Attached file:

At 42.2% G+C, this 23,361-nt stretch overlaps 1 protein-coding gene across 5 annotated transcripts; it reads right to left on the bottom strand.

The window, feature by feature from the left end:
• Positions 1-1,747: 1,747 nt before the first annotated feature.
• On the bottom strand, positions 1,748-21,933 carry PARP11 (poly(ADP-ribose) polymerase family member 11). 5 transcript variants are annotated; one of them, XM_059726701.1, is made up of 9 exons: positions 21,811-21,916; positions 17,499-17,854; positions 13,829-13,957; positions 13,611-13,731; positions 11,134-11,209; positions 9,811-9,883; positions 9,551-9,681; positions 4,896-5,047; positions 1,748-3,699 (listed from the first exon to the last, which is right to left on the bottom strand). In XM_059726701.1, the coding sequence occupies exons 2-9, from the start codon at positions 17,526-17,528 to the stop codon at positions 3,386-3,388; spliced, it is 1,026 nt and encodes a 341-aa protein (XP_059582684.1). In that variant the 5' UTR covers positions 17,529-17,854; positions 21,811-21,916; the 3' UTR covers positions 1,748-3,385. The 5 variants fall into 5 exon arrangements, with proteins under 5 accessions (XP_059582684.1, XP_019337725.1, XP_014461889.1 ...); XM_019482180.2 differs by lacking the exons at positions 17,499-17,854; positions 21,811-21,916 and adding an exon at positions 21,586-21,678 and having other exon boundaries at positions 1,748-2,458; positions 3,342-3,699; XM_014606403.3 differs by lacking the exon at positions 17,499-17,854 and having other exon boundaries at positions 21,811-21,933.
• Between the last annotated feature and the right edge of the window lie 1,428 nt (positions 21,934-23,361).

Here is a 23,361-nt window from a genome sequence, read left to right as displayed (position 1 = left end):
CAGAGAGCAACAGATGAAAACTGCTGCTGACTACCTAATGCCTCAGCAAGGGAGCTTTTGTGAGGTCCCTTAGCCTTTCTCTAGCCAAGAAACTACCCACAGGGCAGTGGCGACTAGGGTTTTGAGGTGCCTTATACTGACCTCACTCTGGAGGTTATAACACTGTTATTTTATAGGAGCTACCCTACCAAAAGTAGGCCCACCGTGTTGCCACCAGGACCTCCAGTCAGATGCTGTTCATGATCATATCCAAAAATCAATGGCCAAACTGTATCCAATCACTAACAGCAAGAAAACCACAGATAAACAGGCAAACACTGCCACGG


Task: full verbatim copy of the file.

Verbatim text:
At 42.2% G+C, this 23,361-nt stretch overlaps 1 protein-coding gene across 5 annotated transcripts; it reads right to left on the bottom strand.

The window, feature by feature from the left end:
• Positions 1-1,747: 1,747 nt before the first annotated feature.
• On the bottom strand, positions 1,748-21,933 carry PARP11 (poly(ADP-ribose) polymerase family member 11). 5 transcript variants are annotated; one of them, XM_059726701.1, is made up of 9 exons: positions 21,811-21,916; positions 17,499-17,854; positions 13,829-13,957; positions 13,611-13,731; positions 11,134-11,209; positions 9,811-9,883; positions 9,551-9,681; positions 4,896-5,047; positions 1,748-3,699 (listed from the first exon to the last, which is right to left on the bottom strand). In XM_059726701.1, the coding sequence occupies exons 2-9, from the start codon at positions 17,526-17,528 to the stop codon at positions 3,386-3,388; spliced, it is 1,026 nt and encodes a 341-aa protein (XP_059582684.1). In that variant the 5' UTR covers positions 17,529-17,854; positions 21,811-21,916; the 3' UTR covers positions 1,748-3,385. The 5 variants fall into 5 exon arrangements, with proteins under 5 accessions (XP_059582684.1, XP_019337725.1, XP_014461889.1 ...); XM_019482180.2 differs by lacking the exons at positions 17,499-17,854; positions 21,811-21,916 and adding an exon at positions 21,586-21,678 and having other exon boundaries at positions 1,748-2,458; positions 3,342-3,699; XM_014606403.3 differs by lacking the exon at positions 17,499-17,854 and having other exon boundaries at positions 21,811-21,933.
• Between the last annotated feature and the right edge of the window lie 1,428 nt (positions 21,934-23,361).

Here is a 23,361-nt window from a genome sequence, read left to right as displayed (position 1 = left end):
CAGAGAGCAACAGATGAAAACTGCTGCTGACTACCTAATGCCTCAGCAAGGGAGCTTTTGTGAGGTCCCTTAGCCTTTCTCTAGCCAAGAAACTACCCACAGGGCAGTGGCGACTAGGGTTTTGAGGTGCCTTATACTGACCTCACTCTGGAGGTTATAACACTGTTATTTTATAGGAGCTACCCTACCAAAAGTAGGCCCACCGTGTTGCCACCAGGACCTCCAGTCAGATGCTGTTCATGATCATATCCAAAAATCAATGGCCAAACTGTATCCAATCACTAACAGCAAGAAAACCACAGATAAACAGGCAAACACTGCCACGG